Six months ago, I was diagnosed with small fiber neuropathy and autonomic neuropathy, which is a form of dysautonomia. I had been searching for a diagnosis for my unexplained weakness and fatigue for a few years, but all of my testing was coming back normal. Every doctor I saw diagnosed me with different conditions: depression, fibromyalgia, chronic fatigue syndrome, anxiety, and PTSD. I never felt like these were the cause of my symptoms, and after months of searching, I was referred to an amazing neurologist who put the pieces together and found the true cause.
In the human body, the autonomic nerves control things that we don’t normally need to think about like digestion, blood pressure, and heart rate. Autonomic neuropathy causes all of these nerves to malfunction. Though I have found many things that help, I still experience symptoms such as dizziness, nausea, fatigue, and weakness on a daily basis. I am working hard to improve my symptoms and quality-of-life, but I know that the chances are low of my nerves regenerating.
Because of this, I have learned to manage my symptoms with lifestyle changes as well as medications. To me, these are normal things that I do every day. But to other people, these things might seem a little bit weird. I hope that by sharing these 10 things, I can help bring a better understanding to the chargies living with this condition.
Ten things that I do because I have Dysautonomia:
- Fidget Constantly Autonomic neuropathy causes blood to pool in my arms and legs, so I try to move them a lot. I fidget while sitting down, standing in line, and even in bed. This keeps the blood moving around and prevents my arms and legs from becoming painful and swollen.
- Drink Lots of Water Autonomic neuropathy causes me to have low blood volume, so to combat this, I drink water all the time. I always have a water bottle with me, gallons of water in my car, and electrolyte tablets in my purse.
- Wear Compression Socks Because autonomic neuropathy causes blood pooling in my legs, I wear compression socks anytime I am moving around to help squeeze the blood back to my brain. They keep me from feeling dizzy and lightheaded, and they help my pain a little bit as well. Most compression socks are not the most stylish, and most of my outfits don’t look the greatest with knee-high socks. However, I put up with this since compression socks make such a difference for me.
- Make Lots of Bathroom Trips Autonomic neuropathy causes my G.I. system to malfunction in different ways everyday. I get nauseous frequently, and a lot of times, food doesn’t sit well. I also have problems completely emptying my bladder, so I tend to make lots of bathroom trips in order to avoid being uncomfortable with no bathroom available.
- Squat or Sit on the Floor Sometimes on bad days, I just need to sit down. This is not always convenient, like when I am standing in line at the grocery store, but it’s better to be sitting and embarrassed than unconscious. If I am shopping with friends and they stop to look at something, sometimes I will find a seat on the floor next to them. Usually, though, I just use my wheelchair so that I always have somewhere to sit and stay safe.
- Avoid the Heat As much as I don’t like the cold, the heat is so much worse for my symptoms. Autonomic neuropathy can cause heat intolerance, which makes me nauseous, lightheaded, and extremely tired when I am overheated. Because my sweat glands are affected as well, I can get overheated in places that most people would find a comfortable temperature. I always carry cooling towels in my purse, but sometimes it is just too hot for me to stay.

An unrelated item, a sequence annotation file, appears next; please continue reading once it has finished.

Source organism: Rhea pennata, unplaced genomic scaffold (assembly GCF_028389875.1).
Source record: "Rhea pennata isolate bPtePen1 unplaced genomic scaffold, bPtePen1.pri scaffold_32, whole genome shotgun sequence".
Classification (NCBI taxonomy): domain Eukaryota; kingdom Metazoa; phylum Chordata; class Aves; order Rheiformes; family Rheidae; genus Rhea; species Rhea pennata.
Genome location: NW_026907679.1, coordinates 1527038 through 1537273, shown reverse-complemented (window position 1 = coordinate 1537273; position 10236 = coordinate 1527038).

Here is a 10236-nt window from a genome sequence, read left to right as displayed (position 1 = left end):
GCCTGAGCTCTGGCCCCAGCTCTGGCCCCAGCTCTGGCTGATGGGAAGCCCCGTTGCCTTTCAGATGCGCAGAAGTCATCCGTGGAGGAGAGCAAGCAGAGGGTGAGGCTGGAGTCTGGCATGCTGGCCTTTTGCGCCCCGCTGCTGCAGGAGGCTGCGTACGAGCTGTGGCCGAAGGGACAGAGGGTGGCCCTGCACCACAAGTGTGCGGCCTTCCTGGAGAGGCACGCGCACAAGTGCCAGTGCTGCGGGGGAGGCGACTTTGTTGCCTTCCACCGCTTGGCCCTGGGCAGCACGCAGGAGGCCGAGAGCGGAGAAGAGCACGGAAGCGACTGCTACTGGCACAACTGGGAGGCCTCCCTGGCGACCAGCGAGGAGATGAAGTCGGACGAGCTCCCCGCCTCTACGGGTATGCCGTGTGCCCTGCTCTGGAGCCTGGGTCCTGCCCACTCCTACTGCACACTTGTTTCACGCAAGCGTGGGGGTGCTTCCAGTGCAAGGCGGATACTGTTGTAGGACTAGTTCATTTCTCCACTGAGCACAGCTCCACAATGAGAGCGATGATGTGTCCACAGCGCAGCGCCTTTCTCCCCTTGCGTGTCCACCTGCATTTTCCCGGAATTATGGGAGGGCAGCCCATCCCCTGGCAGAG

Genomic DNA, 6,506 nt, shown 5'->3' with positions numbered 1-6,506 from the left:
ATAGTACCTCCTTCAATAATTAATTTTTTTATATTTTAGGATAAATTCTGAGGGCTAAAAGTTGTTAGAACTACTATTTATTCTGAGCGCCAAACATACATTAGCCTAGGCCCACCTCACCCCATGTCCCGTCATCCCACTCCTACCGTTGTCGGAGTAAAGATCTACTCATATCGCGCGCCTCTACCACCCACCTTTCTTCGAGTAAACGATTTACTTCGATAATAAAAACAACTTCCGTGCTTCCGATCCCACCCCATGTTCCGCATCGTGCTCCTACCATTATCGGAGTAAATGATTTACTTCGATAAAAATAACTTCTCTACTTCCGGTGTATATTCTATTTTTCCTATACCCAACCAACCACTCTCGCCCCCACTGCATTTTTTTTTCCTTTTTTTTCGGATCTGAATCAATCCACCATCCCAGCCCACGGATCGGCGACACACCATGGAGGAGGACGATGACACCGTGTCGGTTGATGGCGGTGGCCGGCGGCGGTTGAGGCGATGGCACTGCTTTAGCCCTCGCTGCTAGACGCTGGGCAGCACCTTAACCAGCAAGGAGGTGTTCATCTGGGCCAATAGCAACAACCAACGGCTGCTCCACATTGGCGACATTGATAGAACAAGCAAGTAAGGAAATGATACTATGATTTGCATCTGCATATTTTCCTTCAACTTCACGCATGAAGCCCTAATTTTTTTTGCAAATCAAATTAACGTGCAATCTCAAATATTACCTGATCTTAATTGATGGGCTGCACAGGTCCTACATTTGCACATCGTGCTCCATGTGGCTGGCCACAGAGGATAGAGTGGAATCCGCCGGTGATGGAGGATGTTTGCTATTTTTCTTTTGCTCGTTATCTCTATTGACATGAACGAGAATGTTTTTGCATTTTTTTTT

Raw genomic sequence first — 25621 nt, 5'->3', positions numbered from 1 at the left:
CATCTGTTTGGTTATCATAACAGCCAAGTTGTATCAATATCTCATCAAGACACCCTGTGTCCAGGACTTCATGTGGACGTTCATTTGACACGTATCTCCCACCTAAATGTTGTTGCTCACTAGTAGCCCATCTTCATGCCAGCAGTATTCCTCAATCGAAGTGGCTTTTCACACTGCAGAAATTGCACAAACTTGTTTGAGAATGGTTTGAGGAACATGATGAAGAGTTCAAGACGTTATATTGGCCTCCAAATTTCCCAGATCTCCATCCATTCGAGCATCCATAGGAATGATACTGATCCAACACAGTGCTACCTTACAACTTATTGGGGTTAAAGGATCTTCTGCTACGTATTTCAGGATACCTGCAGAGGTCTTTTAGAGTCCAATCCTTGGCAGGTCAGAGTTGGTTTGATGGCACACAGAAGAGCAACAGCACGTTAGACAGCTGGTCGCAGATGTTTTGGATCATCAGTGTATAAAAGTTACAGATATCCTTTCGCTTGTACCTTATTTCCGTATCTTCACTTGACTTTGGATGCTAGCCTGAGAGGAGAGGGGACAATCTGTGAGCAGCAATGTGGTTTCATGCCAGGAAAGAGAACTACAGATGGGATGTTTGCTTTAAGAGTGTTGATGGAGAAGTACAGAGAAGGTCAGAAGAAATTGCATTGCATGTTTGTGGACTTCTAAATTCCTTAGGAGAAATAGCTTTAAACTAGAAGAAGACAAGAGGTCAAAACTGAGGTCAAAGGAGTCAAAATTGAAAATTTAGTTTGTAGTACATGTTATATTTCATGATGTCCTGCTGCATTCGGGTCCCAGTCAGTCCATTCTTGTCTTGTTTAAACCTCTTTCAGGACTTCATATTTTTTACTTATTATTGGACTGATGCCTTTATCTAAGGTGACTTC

- Elevate my Legs Because the blood pools in my legs, I like to rest with my legs elevated higher than the rest of my body. This can help to resolve symptoms, and it improves my ability to rest. If I am extremely symptomatic, sometimes I will lay on the floor with my legs up the wall.
- Change Positions Slowly If I move too quickly, my body doesn’t have enough time to move the blood from my legs to my brain. This is especially important when I wake up in the morning or from a nap. I spend a few minutes sitting upright, a few minutes with my legs dangling off the bed, and a few minutes standing up before I start my day. This gives everything time to get into the right place and avoid a morning flare.
- Pick Things Up with My Feet Bending over to pick things up causes a lot of dizziness, so I find creative ways to avoid it. At home, I usually am barefoot and pick things up with my toes, but in public, I try to ask for help or squat down to get things. Soon, my service dog in training will be able to pick things up for me so that I no longer need assistance.
- Use Grocery Delivery Autonomic neuropathy causes my heart rate to be elevated all throughout the day. This makes normal things like washing the dishes, folding clothes, and going to school a workout for my heart. If I can conserve energy by delegating tasks, I will, and getting groceries is one of my least favorite tasks. It always drains my energy, and I am always exhausted for a few days afterwards. Getting the groceries delivered means that I can spend my energy doing things that I find enjoyable instead.
Some of these things may seem a little weird or unnatural, but for those with autonomic neuropathy and other forms of dysautonomia, they are essential. They are all small things, but when combined, they make a huge difference in symptom control and quality of life.
Blythe Neer is a Chargie living well with Celiac Disease, Ehlers Danlos Syndrome, and Small Fiber and Autonomic Neuropathies. She spends most of her time at home blogging, taking photos, training her future service dog, and making unique spoon gifts with polymer clay for her Etsy shop. You can find her at sustainablespoonie.com or on Instagram at instagram.com/sustainablespoonie.